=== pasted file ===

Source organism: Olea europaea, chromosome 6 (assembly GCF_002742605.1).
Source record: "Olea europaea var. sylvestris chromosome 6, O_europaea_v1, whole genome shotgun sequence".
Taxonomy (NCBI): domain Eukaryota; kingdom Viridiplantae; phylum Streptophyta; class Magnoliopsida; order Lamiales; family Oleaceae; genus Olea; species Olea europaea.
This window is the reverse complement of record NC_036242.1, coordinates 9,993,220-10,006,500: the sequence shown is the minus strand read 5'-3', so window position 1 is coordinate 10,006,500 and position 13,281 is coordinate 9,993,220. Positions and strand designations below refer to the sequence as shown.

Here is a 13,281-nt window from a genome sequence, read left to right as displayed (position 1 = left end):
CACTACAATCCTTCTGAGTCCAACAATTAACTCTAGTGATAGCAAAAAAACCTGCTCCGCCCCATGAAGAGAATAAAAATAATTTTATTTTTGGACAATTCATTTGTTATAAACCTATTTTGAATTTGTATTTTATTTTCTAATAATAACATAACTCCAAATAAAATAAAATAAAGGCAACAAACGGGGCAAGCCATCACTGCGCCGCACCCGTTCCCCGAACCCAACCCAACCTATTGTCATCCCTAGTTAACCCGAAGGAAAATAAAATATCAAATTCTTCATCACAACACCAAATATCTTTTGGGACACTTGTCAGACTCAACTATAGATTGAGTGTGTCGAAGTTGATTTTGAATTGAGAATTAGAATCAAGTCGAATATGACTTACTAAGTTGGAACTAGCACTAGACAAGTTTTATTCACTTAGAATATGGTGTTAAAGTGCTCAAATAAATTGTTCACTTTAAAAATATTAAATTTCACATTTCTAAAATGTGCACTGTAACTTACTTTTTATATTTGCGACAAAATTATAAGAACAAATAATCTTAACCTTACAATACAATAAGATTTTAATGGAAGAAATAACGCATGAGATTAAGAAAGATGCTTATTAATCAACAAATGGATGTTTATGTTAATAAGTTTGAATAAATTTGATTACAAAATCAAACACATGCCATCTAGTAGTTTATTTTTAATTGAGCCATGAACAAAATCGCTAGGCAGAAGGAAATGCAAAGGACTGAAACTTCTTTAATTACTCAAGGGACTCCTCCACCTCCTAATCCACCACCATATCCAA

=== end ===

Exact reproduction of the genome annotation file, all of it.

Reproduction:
Source organism: Olea europaea, chromosome 6 (assembly GCF_002742605.1).
Source record: "Olea europaea var. sylvestris chromosome 6, O_europaea_v1, whole genome shotgun sequence".
Taxonomy (NCBI): domain Eukaryota; kingdom Viridiplantae; phylum Streptophyta; class Magnoliopsida; order Lamiales; family Oleaceae; genus Olea; species Olea europaea.
This window is the reverse complement of record NC_036242.1, coordinates 9,993,220-10,006,500: the sequence shown is the minus strand read 5'-3', so window position 1 is coordinate 10,006,500 and position 13,281 is coordinate 9,993,220. Positions and strand designations below refer to the sequence as shown.

Here is a 13,281-nt window from a genome sequence, read left to right as displayed (position 1 = left end):
CACTACAATCCTTCTGAGTCCAACAATTAACTCTAGTGATAGCAAAAAAACCTGCTCCGCCCCATGAAGAGAATAAAAATAATTTTATTTTTGGACAATTCATTTGTTATAAACCTATTTTGAATTTGTATTTTATTTTCTAATAATAACATAACTCCAAATAAAATAAAATAAAGGCAACAAACGGGGCAAGCCATCACTGCGCCGCACCCGTTCCCCGAACCCAACCCAACCTATTGTCATCCCTAGTTAACCCGAAGGAAAATAAAATATCAAATTCTTCATCACAACACCAAATATCTTTTGGGACACTTGTCAGACTCAACTATAGATTGAGTGTGTCGAAGTTGATTTTGAATTGAGAATTAGAATCAAGTCGAATATGACTTACTAAGTTGGAACTAGCACTAGACAAGTTTTATTCACTTAGAATATGGTGTTAAAGTGCTCAAATAAATTGTTCACTTTAAAAATATTAAATTTCACATTTCTAAAATGTGCACTGTAACTTACTTTTTATATTTGCGACAAAATTATAAGAACAAATAATCTTAACCTTACAATACAATAAGATTTTAATGGAAGAAATAACGCATGAGATTAAGAAAGATGCTTATTAATCAACAAATGGATGTTTATGTTAATAAGTTTGAATAAATTTGATTACAAAATCAAACACATGCCATCTAGTAGTTTATTTTTAATTGAGCCATGAACAAAATCGCTAGGCAGAAGGAAATGCAAAGGACTGAAACTTCTTTAATTACTCAAGGGACTCCTCCACCTCCTAATCCACCACCATATCCAA